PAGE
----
Vulnerable Consumers in Focus
With the FCA due to issue new guidance for vulnerable customers in 2019, we hear from Age UK on what measures they’d like to see.
Vulnerable Consumers in Focus Ahead of New Guidance
The Financial Conduct Authority will be issuing new guidance this year on how to identify and treat vulnerable consumers.
In September 2018, the All-Party Parliamentary Group on Financial Crime and Scamming also launched an inquiry into the impact of fraud and scams on vulnerable people.
Age UK, the UK's largest charity working with older people, was one of the organisations that responded to the All-Party Parliamentary Group inquiry.
The charity says it doesn’t consider 'older' people to be vulnerable by definition. But ageing often brings circumstances and challenges that can make people vulnerable in the sense of being less able to protect themselves. For example, cognitive impairment, health conditions, bereavement, loneliness and isolation.
“A key element of vulnerability is the impact of being a fraud victim,” Age UK says in its consultation response to the All-Party Parliamentary Group inquiry. “Older people can suffer severe, in some cases life-changing, financial and health impacts. There are cases of people losing their life savings, which they may not have time to rebuild if they have retired from work. Some people lose their home or go bankrupt as a result. Older people’s physical health can deteriorate quickly after being a victim of crime, and they can suffer severe psychological health impacts such as stress and depression.”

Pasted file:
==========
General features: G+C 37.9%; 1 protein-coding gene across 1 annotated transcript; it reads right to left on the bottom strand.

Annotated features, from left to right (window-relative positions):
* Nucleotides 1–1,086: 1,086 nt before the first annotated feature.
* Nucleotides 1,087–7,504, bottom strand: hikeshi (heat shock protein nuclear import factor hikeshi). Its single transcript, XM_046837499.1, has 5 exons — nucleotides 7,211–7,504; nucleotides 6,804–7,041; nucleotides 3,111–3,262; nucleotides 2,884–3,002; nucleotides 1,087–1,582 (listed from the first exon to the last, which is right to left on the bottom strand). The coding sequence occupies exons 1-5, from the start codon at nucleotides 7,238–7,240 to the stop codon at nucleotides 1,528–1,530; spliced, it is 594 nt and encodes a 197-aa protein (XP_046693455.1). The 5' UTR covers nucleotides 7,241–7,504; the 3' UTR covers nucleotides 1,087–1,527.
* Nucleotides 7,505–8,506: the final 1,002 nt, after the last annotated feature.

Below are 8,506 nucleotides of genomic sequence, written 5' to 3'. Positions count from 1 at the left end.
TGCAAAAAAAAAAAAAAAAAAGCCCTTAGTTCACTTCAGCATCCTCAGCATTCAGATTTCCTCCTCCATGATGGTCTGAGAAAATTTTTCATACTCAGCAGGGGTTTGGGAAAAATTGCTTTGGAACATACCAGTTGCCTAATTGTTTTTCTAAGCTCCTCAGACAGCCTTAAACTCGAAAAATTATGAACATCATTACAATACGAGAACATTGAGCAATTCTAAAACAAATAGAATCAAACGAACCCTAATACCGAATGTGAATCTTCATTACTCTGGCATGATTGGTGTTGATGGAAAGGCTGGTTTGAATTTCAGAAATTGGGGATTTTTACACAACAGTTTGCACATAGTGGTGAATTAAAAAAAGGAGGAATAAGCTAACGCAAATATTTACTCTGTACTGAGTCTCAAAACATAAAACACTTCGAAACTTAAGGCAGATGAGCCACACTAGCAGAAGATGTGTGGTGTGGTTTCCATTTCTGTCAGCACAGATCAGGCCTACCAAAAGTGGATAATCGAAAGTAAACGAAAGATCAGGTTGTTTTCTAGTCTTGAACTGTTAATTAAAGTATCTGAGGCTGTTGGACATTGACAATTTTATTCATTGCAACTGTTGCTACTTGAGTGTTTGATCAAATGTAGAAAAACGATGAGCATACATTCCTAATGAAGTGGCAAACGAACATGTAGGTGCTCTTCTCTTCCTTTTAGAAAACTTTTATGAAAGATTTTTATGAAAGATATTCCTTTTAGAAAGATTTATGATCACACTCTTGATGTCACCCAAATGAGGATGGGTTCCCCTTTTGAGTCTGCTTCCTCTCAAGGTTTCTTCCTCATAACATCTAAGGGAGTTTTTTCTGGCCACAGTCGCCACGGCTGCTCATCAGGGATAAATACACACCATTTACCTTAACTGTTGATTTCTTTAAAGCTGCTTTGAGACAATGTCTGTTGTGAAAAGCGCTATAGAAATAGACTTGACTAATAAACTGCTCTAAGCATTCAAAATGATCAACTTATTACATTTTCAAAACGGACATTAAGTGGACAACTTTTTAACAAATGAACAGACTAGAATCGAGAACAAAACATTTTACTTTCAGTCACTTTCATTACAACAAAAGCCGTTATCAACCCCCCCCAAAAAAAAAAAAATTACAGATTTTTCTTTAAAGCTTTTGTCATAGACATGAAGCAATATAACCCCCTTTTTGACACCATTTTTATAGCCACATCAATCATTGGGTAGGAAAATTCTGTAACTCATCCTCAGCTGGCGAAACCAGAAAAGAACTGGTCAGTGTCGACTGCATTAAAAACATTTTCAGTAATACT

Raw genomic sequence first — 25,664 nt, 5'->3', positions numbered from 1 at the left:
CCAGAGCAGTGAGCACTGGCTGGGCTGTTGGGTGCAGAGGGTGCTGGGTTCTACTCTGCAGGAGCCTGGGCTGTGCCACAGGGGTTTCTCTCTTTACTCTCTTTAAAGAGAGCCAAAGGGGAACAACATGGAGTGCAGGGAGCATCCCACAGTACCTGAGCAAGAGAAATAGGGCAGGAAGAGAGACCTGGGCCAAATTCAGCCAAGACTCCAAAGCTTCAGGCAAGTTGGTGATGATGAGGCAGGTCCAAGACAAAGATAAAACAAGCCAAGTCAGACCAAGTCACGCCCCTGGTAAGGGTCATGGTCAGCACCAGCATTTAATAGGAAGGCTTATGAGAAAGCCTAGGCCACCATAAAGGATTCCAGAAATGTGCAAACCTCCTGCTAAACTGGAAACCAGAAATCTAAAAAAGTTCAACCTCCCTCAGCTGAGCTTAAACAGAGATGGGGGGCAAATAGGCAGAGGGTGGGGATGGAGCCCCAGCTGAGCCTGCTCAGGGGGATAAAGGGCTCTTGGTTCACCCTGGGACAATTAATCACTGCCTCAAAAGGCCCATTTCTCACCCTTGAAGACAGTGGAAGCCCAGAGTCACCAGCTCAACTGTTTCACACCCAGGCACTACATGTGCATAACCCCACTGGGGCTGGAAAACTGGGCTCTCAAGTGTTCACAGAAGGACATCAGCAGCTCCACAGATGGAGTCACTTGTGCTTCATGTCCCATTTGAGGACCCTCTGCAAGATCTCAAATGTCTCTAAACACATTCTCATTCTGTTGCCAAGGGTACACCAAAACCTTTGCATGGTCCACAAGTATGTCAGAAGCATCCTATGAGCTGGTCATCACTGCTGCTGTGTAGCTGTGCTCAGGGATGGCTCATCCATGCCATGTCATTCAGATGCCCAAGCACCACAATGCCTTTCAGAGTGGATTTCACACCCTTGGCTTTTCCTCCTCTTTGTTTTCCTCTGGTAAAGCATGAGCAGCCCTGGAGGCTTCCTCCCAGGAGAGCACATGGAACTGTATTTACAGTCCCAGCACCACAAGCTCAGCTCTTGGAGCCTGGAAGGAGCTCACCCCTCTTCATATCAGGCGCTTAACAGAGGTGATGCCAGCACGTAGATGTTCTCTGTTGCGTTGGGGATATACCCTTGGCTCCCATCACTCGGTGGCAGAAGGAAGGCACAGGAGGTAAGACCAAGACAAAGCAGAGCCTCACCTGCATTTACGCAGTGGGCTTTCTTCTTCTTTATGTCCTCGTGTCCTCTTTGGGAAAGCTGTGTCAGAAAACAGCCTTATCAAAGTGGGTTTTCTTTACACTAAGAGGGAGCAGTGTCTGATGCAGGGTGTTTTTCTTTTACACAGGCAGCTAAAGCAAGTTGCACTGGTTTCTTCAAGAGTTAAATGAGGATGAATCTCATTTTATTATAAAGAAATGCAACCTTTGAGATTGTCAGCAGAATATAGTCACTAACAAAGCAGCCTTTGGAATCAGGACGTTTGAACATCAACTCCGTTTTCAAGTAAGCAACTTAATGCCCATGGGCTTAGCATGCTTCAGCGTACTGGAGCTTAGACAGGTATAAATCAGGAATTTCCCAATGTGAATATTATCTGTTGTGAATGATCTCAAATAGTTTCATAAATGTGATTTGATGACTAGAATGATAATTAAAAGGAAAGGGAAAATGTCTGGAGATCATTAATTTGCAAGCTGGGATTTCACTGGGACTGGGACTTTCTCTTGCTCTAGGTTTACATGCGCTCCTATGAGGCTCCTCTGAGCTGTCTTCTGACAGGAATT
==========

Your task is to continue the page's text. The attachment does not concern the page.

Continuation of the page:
In terms of the behaviour of firms, Age UK suggests organisations need to recognise the part they play in creating vulnerability, and work to minimise it. For example, it believes banks unintentionally contribute to vulnerability by using customer communications like text messages that can be convincingly spoofed or impersonated.
Action should be prioritised on making these environments more secure.
“Banks should use customer interactions and data to identify customers particularly at risk, and offer and apply additional protections,” Age UK suggests. “They should also offer customers the option of self-declaring their vulnerability.
“We are aware of at least one high street bank that allows people to self-declare their vulnerability to scams and ask for additional protection. Those people who want to do this – even if relatively small in number – should be able to do so and all banks should offer this facility.”
While only a small proportion of customers will self-declare as vulnerable, and some people may not recognise themselves as vulnerable, the onus should be on firms to pro-actively look for signs on vulnerability in their customers’ accounts.
Branch closures also remove opportunities for customers in vulnerable circumstances to bank safely, Age UK argues. Banks should improve the security of alternative channels – and ensure customers who lose access to a branch are properly supported.
Read more on vulnerable customers in our Special Report within Chartered Banker magazine.